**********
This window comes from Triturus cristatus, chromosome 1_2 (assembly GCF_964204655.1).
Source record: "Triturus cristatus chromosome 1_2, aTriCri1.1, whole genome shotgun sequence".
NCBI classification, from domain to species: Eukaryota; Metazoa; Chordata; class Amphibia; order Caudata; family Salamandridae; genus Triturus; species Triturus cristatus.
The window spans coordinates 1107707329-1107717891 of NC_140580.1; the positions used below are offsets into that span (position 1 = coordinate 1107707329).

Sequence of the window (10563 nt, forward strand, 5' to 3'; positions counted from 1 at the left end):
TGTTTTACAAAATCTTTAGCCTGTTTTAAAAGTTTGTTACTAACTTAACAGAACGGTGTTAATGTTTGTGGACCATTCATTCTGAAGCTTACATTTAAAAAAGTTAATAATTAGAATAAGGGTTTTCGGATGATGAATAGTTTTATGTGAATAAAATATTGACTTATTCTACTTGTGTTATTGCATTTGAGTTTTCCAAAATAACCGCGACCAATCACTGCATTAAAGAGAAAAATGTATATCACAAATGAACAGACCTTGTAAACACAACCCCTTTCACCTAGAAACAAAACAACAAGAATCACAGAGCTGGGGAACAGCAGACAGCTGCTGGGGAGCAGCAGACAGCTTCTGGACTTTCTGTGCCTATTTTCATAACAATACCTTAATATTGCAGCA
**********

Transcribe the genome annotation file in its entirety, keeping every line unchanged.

This window comes from Triturus cristatus, chromosome 1_2 (assembly GCF_964204655.1).
Source record: "Triturus cristatus chromosome 1_2, aTriCri1.1, whole genome shotgun sequence".
NCBI classification, from domain to species: Eukaryota; Metazoa; Chordata; class Amphibia; order Caudata; family Salamandridae; genus Triturus; species Triturus cristatus.
The window spans coordinates 1107707329-1107717891 of NC_140580.1; the positions used below are offsets into that span (position 1 = coordinate 1107707329).

Sequence of the window (10563 nt, forward strand, 5' to 3'; positions counted from 1 at the left end):
TGTTTTACAAAATCTTTAGCCTGTTTTAAAAGTTTGTTACTAACTTAACAGAACGGTGTTAATGTTTGTGGACCATTCATTCTGAAGCTTACATTTAAAAAAGTTAATAATTAGAATAAGGGTTTTCGGATGATGAATAGTTTTATGTGAATAAAATATTGACTTATTCTACTTGTGTTATTGCATTTGAGTTTTCCAAAATAACCGCGACCAATCACTGCATTAAAGAGAAAAATGTATATCACAAATGAACAGACCTTGTAAACACAACCCCTTTCACCTAGAAACAAAACAACAAGAATCACAGAGCTGGGGAACAGCAGACAGCTGCTGGGGAGCAGCAGACAGCTTCTGGACTTTCTGTGCCTATTTTCATAACAATACCTTAATATTGCAGCA